4 Q. I am proposing to move off the dossier. Is there
5 anything you want to say in relation to the dossier that
6 you have not said in answer to my questions?
7 A. Well, there is one thing, my Lord, that I might say
8 which relates to the purpose of the exercise as far as
9 I was concerned, if I may.
10 LORD HUTTON: Yes.
11 A. As far as I was concerned, this was an objective which
12 was a very worthwhile objective if quite a difficult
13 one; and it was to put into the public domain and to
14 share, as far as could be done safely, the intelligence
15 assessment on this issue which was being provided to the
16 Prime Minister and the Government. It was no more or
17 less than that. And in no sense, in my mind, or in the
18 mind of the JIC, was it a document designed to make
19 a case for anything.
20 LORD HUTTON: Yes.
21 MR DINGEMANS: If I may now move on to the broadcast on
22 29th May.
23 A. Yes.
24 LORD HUTTON: I wonder, Mr Dingemans, if I just might ask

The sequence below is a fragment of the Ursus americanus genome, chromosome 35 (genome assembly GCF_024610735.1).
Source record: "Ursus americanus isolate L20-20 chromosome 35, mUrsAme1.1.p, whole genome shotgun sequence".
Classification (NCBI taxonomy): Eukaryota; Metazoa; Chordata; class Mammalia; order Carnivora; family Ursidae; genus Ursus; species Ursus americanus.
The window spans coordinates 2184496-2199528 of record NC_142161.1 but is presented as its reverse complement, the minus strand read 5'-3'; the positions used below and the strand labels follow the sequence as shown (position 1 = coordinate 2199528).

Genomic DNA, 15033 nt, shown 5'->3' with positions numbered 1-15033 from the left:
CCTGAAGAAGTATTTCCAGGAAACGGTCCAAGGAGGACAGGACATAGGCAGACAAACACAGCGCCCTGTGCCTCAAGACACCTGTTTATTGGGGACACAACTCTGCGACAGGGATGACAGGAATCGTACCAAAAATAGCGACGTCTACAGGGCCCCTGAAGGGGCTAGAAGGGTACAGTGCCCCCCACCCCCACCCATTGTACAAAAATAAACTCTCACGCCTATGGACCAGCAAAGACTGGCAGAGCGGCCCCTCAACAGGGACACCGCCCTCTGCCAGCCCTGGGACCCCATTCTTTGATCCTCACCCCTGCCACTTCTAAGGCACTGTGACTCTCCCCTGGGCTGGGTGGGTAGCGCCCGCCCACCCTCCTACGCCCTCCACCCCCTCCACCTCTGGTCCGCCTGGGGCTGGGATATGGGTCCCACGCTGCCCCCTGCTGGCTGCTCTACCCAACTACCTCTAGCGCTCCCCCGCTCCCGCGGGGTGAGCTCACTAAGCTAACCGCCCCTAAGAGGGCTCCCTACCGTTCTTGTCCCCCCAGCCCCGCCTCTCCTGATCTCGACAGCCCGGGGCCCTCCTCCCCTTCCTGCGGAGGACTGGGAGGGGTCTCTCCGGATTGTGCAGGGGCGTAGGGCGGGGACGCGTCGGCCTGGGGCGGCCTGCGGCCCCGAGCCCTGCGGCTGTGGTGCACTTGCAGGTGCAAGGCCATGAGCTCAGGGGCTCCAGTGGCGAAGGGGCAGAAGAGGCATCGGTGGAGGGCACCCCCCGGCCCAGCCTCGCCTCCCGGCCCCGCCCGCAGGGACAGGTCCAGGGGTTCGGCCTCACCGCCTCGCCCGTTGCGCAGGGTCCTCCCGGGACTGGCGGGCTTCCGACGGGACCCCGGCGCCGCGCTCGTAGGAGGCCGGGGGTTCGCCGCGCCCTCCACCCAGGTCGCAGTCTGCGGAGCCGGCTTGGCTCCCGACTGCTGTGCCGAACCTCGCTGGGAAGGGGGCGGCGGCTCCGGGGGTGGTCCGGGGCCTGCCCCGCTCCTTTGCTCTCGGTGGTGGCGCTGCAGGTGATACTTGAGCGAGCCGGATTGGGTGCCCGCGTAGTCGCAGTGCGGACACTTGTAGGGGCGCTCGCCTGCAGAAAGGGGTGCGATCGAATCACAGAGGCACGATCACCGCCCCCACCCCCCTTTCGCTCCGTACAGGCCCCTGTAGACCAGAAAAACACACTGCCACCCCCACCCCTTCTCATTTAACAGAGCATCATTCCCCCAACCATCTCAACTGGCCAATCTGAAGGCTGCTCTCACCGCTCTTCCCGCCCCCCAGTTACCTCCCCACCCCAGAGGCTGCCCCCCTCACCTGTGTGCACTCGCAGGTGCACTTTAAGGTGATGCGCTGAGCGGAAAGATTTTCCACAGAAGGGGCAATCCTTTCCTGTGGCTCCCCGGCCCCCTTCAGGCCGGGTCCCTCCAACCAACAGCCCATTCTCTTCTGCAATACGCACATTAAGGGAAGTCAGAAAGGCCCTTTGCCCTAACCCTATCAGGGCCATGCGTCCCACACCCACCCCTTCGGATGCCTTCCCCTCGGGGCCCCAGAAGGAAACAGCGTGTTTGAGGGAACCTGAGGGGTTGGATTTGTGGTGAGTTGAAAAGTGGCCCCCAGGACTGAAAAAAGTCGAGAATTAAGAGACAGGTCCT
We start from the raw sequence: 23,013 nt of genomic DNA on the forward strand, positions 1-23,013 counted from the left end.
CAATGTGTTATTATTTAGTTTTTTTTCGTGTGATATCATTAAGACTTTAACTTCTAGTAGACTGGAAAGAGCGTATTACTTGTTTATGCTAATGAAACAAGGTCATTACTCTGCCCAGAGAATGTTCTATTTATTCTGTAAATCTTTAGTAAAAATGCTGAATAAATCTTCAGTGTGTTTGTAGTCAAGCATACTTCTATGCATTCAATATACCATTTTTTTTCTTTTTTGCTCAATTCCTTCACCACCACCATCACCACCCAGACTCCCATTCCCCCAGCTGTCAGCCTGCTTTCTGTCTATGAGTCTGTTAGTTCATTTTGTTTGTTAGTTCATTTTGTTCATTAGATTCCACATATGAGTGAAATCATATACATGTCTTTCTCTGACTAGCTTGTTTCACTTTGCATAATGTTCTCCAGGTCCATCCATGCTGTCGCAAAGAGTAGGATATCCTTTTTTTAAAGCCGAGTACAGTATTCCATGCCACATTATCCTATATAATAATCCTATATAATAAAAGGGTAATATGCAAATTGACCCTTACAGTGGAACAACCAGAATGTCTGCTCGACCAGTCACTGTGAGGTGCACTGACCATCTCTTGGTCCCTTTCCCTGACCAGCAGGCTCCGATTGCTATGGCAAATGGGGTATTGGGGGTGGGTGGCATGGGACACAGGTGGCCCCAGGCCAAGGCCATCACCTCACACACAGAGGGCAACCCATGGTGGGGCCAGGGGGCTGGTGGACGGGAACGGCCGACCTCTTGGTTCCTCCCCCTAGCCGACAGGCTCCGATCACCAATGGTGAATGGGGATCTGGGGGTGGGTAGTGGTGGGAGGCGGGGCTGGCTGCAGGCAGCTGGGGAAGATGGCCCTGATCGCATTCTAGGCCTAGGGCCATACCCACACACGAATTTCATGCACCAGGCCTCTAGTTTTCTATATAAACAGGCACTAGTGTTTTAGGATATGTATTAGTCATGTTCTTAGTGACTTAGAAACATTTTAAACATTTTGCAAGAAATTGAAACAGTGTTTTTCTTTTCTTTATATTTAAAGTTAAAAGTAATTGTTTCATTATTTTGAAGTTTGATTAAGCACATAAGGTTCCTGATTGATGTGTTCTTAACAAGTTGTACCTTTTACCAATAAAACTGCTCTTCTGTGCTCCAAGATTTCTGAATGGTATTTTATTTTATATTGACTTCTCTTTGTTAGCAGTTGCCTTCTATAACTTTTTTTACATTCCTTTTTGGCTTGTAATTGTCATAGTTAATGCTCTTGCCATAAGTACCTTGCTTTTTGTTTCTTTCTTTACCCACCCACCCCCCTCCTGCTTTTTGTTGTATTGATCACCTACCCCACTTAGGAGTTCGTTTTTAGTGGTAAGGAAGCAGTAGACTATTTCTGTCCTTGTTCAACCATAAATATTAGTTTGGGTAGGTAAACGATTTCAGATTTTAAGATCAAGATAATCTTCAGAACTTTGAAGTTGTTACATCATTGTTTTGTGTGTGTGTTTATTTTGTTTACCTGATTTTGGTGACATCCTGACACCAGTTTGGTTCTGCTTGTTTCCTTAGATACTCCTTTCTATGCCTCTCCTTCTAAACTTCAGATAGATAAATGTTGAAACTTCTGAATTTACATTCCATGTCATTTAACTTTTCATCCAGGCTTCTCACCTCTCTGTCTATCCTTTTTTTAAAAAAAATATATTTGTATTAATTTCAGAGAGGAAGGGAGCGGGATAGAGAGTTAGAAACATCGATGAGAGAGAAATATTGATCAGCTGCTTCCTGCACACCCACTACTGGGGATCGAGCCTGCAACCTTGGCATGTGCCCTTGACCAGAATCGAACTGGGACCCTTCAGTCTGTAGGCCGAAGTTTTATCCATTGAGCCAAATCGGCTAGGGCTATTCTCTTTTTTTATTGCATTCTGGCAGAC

25 Mr Scarlett one point.
1 Mr Scarlett, I think you have already referred to
2 this, but I think it might be helpful if you would just
3 explain in a little more detail the contacts between the
4 various branches of the Intelligence Services, like DIS,
5 and the assessment staff, and there is a body which you
6 refer to in your statement, I think its acronym is
7 something like CIG.
8 A. The Current Intelligence Group, my Lord.
9 LORD HUTTON: How did that operate in relation to the JIC?
10 Is there a continuous process of discussion that goes on
11 or not? Because one could perhaps take two views of how
12 the process works. One is that information comes up to